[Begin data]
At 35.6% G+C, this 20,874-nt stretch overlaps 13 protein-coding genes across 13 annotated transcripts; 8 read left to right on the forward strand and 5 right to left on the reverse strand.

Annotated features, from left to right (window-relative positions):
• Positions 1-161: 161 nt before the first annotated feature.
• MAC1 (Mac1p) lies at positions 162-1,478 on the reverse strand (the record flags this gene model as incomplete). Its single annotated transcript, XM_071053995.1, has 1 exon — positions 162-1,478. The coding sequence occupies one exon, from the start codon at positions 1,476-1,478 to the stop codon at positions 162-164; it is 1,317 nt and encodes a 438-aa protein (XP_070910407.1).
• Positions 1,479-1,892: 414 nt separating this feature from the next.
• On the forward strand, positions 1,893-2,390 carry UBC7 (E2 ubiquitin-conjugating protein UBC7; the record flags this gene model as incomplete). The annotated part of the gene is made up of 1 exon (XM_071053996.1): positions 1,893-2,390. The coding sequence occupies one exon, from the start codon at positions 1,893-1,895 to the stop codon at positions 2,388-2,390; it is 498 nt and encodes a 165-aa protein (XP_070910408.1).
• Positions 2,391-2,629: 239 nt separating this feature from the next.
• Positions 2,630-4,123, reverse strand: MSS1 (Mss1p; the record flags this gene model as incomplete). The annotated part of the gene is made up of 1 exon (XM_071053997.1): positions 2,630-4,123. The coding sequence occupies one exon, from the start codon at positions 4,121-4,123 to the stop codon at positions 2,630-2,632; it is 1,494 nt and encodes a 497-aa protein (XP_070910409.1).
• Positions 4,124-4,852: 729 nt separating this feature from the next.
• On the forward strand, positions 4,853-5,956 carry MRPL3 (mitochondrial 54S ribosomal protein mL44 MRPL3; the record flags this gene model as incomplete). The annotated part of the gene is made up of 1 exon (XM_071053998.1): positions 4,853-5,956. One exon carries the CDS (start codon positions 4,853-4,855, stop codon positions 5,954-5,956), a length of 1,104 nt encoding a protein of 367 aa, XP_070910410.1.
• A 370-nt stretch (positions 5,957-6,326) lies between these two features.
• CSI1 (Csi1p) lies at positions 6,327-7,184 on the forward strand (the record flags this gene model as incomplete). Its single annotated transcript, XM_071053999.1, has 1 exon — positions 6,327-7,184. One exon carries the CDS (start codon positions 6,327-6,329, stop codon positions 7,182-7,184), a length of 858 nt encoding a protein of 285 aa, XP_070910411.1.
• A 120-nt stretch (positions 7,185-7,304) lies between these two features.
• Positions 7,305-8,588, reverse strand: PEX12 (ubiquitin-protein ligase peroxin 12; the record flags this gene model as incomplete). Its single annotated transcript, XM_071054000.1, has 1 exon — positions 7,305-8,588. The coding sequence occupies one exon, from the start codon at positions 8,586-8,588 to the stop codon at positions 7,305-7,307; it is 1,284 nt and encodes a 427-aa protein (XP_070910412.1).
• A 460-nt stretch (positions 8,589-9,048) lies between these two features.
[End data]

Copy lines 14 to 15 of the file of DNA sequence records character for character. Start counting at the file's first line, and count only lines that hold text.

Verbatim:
• Positions 7,305-8,588, reverse strand: PEX12 (ubiquitin-protein ligase peroxin 12; the record flags this gene model as incomplete). Its single annotated transcript, XM_071054000.1, has 1 exon — positions 7,305-8,588. The coding sequence occupies one exon, from the start codon at positions 8,586-8,588 to the stop codon at positions 7,305-7,307; it is 1,284 nt and encodes a 427-aa protein (XP_070910412.1).
• A 460-nt stretch (positions 8,589-9,048) lies between these two features.